Two and three times a week we hunt for cucurbits in the quiet morning when the sun is just starting to warm the air. I waddle down a row bent low, carefully tiptoeing between densely planted cucumber vines, shaded by 10 foot tall sunflowers. As the air warms, there is a low hum that gradually increases with the temperature. Thousands of flying things. I am a giant interrupting the morning commute. A lumbering obstacle slowly pushing through the hurried air traffic. Fuzzy squash bees fumble clumsily, crowding squash blossoms. Hummingbirds joust for sunflower nectar. And every time I lean down to collect a cucumber or zucchini, my ears are submerged in a pool of harmonious vibration, sweet songs for our veggies to grow in.
I simply can't imagine growing food without all these amazing creatures. Yes even the pests! Because I know that they balance the ecological system, feeding beneficial creatures, and cleaning up dead things.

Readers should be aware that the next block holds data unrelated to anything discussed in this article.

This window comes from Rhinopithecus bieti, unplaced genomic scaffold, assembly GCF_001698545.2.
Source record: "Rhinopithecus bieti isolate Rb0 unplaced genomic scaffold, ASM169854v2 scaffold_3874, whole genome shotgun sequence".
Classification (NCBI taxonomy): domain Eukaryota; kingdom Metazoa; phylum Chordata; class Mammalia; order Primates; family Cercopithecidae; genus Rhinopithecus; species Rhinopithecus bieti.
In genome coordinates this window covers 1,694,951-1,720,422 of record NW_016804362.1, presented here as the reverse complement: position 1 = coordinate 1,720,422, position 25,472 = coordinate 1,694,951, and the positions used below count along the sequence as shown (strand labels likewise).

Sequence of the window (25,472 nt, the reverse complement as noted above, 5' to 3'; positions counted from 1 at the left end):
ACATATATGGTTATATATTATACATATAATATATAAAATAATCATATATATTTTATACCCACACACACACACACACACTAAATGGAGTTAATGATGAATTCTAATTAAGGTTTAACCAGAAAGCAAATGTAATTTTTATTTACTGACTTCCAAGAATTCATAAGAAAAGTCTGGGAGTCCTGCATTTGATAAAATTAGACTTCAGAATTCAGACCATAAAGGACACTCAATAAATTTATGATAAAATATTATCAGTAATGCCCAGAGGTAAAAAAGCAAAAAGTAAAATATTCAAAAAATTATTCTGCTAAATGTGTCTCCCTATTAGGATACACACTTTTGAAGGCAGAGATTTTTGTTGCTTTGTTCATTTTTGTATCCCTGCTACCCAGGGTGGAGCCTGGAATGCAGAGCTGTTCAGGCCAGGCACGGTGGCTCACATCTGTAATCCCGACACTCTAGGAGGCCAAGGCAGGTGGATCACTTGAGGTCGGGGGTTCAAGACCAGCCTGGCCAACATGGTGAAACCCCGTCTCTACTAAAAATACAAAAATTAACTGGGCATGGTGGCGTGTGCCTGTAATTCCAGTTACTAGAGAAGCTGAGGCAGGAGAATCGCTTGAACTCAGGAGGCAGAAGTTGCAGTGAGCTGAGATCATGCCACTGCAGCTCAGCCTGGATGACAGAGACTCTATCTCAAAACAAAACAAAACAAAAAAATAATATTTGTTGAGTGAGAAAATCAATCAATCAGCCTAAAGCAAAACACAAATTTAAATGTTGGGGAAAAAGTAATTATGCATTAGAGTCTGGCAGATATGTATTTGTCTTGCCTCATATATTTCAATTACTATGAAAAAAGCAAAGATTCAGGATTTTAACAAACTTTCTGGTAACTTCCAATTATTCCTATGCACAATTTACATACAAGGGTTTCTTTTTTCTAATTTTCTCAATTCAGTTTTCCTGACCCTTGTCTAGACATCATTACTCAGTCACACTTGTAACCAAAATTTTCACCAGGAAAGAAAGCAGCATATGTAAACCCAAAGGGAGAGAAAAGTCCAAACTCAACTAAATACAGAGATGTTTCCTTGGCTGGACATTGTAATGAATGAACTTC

This is why growing organic food and eating organic food is so important. The poisons that are sprayed to kill weeds not only mess with our bodies, but the whole food chain. Bugs eat decaying plants, birds, amphibians and reptiles eat the bugs, and the poison is passed.
For a musical interpretation of this process view the video below from Formidable Vegetable Sound System:
For some more scientific articles on the effects of RoundUp on humans and bees, feel free to peruse the links below:
Mammoth Sunflowers and Burgundy sunflowers
Zucchinis: Green, Gold, Speckled and scalloped
Peppers: (because I am sensitive to hot peppers, I haven't grown them in the past, so bear with my learning curve on identifying :) Sweet Italian peppers and Hot Anaheim chilies
Cucumbers: American and Armenian
Tomatoes: Black Krim heirloom, Granadero sauce tomato, Indigo Cherry
Aubergine: Traviata and Little Finger
Red Russian Kale
Red and Gold Beets
Bush Beans: French Green and Dragon Tongue
and a late planting of Orangeglow Watermelon (special seeds sent to us by our friend who is studying agroforestry on the east coast!)
Ginger and Turmeric are sprouting and putting out beautiful leaves in the greenhouse!
(I'm also experimenting with growing pineapples in pots :)
Currently we are preparing rows to add winter squash that will be ready for the end of the Fall season and into the Winter season!